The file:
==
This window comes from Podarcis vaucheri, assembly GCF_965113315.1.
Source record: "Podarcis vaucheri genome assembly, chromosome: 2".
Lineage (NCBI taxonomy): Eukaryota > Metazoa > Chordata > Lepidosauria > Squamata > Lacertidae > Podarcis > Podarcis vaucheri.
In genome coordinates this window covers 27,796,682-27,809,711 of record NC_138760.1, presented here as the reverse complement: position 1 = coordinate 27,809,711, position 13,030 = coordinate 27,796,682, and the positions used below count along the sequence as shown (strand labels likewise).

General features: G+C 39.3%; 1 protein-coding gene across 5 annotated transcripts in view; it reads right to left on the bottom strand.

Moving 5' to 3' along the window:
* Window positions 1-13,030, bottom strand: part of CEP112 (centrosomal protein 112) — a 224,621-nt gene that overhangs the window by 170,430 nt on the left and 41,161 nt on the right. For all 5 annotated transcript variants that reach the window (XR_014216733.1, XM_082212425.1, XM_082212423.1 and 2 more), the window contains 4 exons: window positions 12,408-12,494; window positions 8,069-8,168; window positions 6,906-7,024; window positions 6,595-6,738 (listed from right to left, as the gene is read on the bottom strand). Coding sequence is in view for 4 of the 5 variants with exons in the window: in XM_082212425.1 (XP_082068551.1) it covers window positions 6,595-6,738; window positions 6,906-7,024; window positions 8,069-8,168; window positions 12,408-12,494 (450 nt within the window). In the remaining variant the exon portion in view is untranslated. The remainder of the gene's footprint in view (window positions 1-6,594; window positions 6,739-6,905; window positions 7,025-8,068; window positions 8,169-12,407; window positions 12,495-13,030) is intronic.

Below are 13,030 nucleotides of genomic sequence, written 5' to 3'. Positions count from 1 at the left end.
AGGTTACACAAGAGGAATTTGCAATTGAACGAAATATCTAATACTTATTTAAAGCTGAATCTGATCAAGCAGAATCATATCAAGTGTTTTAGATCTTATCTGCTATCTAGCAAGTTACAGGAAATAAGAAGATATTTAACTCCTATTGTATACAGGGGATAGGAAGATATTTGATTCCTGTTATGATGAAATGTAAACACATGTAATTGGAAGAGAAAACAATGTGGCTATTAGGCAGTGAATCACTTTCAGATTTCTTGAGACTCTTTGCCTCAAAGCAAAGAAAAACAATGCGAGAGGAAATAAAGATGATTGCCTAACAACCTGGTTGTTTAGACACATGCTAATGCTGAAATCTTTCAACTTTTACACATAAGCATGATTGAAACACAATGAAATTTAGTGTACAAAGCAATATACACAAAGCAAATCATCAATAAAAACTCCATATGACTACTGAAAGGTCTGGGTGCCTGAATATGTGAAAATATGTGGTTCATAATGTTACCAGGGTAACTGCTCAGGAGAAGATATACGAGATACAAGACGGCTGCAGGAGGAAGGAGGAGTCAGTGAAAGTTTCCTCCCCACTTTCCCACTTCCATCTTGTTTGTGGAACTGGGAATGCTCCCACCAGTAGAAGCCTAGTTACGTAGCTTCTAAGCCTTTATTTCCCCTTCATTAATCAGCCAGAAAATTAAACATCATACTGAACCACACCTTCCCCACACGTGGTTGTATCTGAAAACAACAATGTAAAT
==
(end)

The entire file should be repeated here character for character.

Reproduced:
This window comes from Podarcis vaucheri, assembly GCF_965113315.1.
Source record: "Podarcis vaucheri genome assembly, chromosome: 2".
Lineage (NCBI taxonomy): Eukaryota > Metazoa > Chordata > Lepidosauria > Squamata > Lacertidae > Podarcis > Podarcis vaucheri.
In genome coordinates this window covers 27,796,682-27,809,711 of record NC_138760.1, presented here as the reverse complement: position 1 = coordinate 27,809,711, position 13,030 = coordinate 27,796,682, and the positions used below count along the sequence as shown (strand labels likewise).

General features: G+C 39.3%; 1 protein-coding gene across 5 annotated transcripts in view; it reads right to left on the bottom strand.

Moving 5' to 3' along the window:
* Window positions 1-13,030, bottom strand: part of CEP112 (centrosomal protein 112) — a 224,621-nt gene that overhangs the window by 170,430 nt on the left and 41,161 nt on the right. For all 5 annotated transcript variants that reach the window (XR_014216733.1, XM_082212425.1, XM_082212423.1 and 2 more), the window contains 4 exons: window positions 12,408-12,494; window positions 8,069-8,168; window positions 6,906-7,024; window positions 6,595-6,738 (listed from right to left, as the gene is read on the bottom strand). Coding sequence is in view for 4 of the 5 variants with exons in the window: in XM_082212425.1 (XP_082068551.1) it covers window positions 6,595-6,738; window positions 6,906-7,024; window positions 8,069-8,168; window positions 12,408-12,494 (450 nt within the window). In the remaining variant the exon portion in view is untranslated. The remainder of the gene's footprint in view (window positions 1-6,594; window positions 6,739-6,905; window positions 7,025-8,068; window positions 8,169-12,407; window positions 12,495-13,030) is intronic.

Below are 13,030 nucleotides of genomic sequence, written 5' to 3'. Positions count from 1 at the left end.
AGGTTACACAAGAGGAATTTGCAATTGAACGAAATATCTAATACTTATTTAAAGCTGAATCTGATCAAGCAGAATCATATCAAGTGTTTTAGATCTTATCTGCTATCTAGCAAGTTACAGGAAATAAGAAGATATTTAACTCCTATTGTATACAGGGGATAGGAAGATATTTGATTCCTGTTATGATGAAATGTAAACACATGTAATTGGAAGAGAAAACAATGTGGCTATTAGGCAGTGAATCACTTTCAGATTTCTTGAGACTCTTTGCCTCAAAGCAAAGAAAAACAATGCGAGAGGAAATAAAGATGATTGCCTAACAACCTGGTTGTTTAGACACATGCTAATGCTGAAATCTTTCAACTTTTACACATAAGCATGATTGAAACACAATGAAATTTAGTGTACAAAGCAATATACACAAAGCAAATCATCAATAAAAACTCCATATGACTACTGAAAGGTCTGGGTGCCTGAATATGTGAAAATATGTGGTTCATAATGTTACCAGGGTAACTGCTCAGGAGAAGATATACGAGATACAAGACGGCTGCAGGAGGAAGGAGGAGTCAGTGAAAGTTTCCTCCCCACTTTCCCACTTCCATCTTGTTTGTGGAACTGGGAATGCTCCCACCAGTAGAAGCCTAGTTACGTAGCTTCTAAGCCTTTATTTCCCCTTCATTAATCAGCCAGAAAATTAAACATCATACTGAACCACACCTTCCCCACACGTGGTTGTATCTGAAAACAACAATGTAAAT